There are additional properties you can configure for grid controls (i.e. data-set and property-set), but I will not cover those in this post.  I'll save that for a future topic.

Data Types

The following table lists the available field types in Dynamics 365 and their corresponding property types.  You use the format {PropertyType}.{PropertySubType} to specify the "full name" of the property type when including it in the control manifest (as seen above for SingleLine.Text).

Field TypeProperty TypeProperty Sub-Type
Single Line of TextSingleLine
  • Text
  • TextArea
  • Email
  • URL
  • Ticker
  • Phone
Multiple Lines of TextMultiple 
Option SetOptionSet 
MultiSelect Option SetMultiSelectOptionSet 
Two OptionsTwoOptions 
CurrencyCurrency 
Decimal NumberDecimal 
Floating Point NumberFP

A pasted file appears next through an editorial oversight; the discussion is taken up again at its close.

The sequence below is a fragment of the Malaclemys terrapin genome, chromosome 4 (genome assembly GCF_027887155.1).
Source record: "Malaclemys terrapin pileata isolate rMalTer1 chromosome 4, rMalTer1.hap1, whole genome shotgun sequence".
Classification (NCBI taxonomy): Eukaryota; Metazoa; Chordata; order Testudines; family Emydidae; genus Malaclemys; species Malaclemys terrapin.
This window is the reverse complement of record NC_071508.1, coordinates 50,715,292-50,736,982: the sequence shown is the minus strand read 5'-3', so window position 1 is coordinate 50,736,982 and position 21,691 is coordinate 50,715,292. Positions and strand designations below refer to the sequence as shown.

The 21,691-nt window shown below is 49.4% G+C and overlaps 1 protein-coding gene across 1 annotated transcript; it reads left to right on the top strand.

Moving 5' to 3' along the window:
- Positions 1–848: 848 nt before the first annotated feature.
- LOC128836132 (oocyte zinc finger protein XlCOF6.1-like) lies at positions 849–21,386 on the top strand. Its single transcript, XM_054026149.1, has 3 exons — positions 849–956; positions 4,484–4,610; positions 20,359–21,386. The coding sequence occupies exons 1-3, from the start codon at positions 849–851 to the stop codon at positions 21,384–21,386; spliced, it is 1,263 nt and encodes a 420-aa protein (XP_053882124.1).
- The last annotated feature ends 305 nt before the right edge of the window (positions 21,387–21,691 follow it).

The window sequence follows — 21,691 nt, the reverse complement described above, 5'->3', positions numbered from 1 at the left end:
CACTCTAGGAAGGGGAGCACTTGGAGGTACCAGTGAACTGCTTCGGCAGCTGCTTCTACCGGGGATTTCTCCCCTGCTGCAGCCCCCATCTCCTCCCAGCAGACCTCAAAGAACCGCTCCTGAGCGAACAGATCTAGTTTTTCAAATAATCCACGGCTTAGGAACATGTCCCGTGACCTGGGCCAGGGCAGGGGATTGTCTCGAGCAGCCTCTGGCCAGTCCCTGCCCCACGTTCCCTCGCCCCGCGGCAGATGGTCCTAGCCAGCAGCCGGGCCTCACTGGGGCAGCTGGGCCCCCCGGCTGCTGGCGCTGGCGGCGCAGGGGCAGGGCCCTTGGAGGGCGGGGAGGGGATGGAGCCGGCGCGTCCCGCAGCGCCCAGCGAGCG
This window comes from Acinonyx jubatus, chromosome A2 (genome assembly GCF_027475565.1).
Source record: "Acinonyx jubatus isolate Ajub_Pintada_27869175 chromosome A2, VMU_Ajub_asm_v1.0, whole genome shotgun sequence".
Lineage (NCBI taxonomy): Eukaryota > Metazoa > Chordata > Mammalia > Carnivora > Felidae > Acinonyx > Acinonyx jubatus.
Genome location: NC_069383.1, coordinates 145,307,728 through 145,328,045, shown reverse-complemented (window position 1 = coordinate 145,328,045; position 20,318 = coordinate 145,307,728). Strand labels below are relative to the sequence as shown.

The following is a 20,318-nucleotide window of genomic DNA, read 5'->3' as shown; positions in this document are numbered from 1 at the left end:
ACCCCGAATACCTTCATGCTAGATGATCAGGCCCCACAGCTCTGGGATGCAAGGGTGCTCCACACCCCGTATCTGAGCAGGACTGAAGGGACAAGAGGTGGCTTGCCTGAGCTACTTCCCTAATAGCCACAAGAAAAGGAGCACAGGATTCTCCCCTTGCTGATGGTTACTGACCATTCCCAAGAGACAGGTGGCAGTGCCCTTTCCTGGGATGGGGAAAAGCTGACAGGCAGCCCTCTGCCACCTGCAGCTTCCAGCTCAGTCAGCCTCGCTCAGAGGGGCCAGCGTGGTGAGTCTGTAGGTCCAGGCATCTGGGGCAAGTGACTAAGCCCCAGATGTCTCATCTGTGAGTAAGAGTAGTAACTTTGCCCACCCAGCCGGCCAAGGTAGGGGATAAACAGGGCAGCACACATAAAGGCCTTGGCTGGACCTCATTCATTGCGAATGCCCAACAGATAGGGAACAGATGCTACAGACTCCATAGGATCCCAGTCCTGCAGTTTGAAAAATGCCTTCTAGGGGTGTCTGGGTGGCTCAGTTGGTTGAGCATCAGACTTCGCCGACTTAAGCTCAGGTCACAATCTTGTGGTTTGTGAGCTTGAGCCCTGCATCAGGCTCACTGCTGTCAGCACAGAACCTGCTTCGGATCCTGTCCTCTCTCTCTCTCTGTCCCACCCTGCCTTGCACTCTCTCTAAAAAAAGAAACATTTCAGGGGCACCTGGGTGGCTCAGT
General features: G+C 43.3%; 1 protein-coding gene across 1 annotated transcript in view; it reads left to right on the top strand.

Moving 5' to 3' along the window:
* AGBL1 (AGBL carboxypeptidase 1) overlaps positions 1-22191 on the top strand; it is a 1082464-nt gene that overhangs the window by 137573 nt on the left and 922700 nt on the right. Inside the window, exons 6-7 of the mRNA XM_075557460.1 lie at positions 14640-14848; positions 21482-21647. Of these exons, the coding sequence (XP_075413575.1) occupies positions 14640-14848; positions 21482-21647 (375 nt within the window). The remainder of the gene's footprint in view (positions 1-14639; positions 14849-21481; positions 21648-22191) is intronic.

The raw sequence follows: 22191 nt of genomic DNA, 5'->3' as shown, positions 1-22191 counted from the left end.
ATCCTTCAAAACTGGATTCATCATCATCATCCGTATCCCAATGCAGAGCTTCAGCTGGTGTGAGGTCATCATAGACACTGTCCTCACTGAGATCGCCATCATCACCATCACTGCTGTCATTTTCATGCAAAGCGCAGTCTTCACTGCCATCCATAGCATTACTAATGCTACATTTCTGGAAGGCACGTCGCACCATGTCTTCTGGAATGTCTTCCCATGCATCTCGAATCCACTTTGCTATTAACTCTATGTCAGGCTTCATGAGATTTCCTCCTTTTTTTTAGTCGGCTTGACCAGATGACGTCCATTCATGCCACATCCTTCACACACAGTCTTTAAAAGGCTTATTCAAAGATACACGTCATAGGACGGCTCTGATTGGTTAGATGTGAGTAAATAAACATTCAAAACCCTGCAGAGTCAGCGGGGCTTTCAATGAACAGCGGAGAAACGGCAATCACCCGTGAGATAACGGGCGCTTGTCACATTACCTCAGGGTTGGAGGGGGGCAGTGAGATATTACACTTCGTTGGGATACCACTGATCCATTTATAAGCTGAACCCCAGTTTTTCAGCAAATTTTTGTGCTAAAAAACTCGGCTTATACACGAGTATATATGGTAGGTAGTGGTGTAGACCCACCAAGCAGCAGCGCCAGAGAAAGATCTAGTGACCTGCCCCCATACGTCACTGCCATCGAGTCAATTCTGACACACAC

Whole NumberWhole
  • None
  • Duration
  • TimeZone
  • Language
Date and TimeDateAndTime
  • DateOnly
  • DateAndTime
CustomerLookupCustomer
LookupLookup
  • Simple
  • Owner
  • Regarding
  • PartyList

There is another type not mentioned in this table, and that is Enum.  This type is used to provide a pre-defined list of values for the user to choose from when configuring a property.  For example,

<manifest>
  <control ...>
    ...
    <property name="enable" usage="input" of-type="Enum" required="false" hidden="false">
      <value name="Yes" default="true">yes</value>
      <value name="No">no</value>
    </property>
    ...
  </control>
</manifest>

Note: the property and value XML nodes accept a display-name-key and description-key attribute.

Usage

As mentioned in the previous post, the updateView method has a context object passed into it by the Dynamics 365 runtime.  This context object contains a property called parameters.  All of the properties you define in the control manifest will be automatically provided as properties on the parameters object!

To illustrate this, we will add three properties to the Percentage control -- one to enable/disable highlighting if the value is less than a threshold, one to set the threshold, and one to configure the highlighting color.

First, we'll add the property elements to the control manifest (and create the keys in the PercentageControl.1033.resx file).

<manifest>
  <control ...>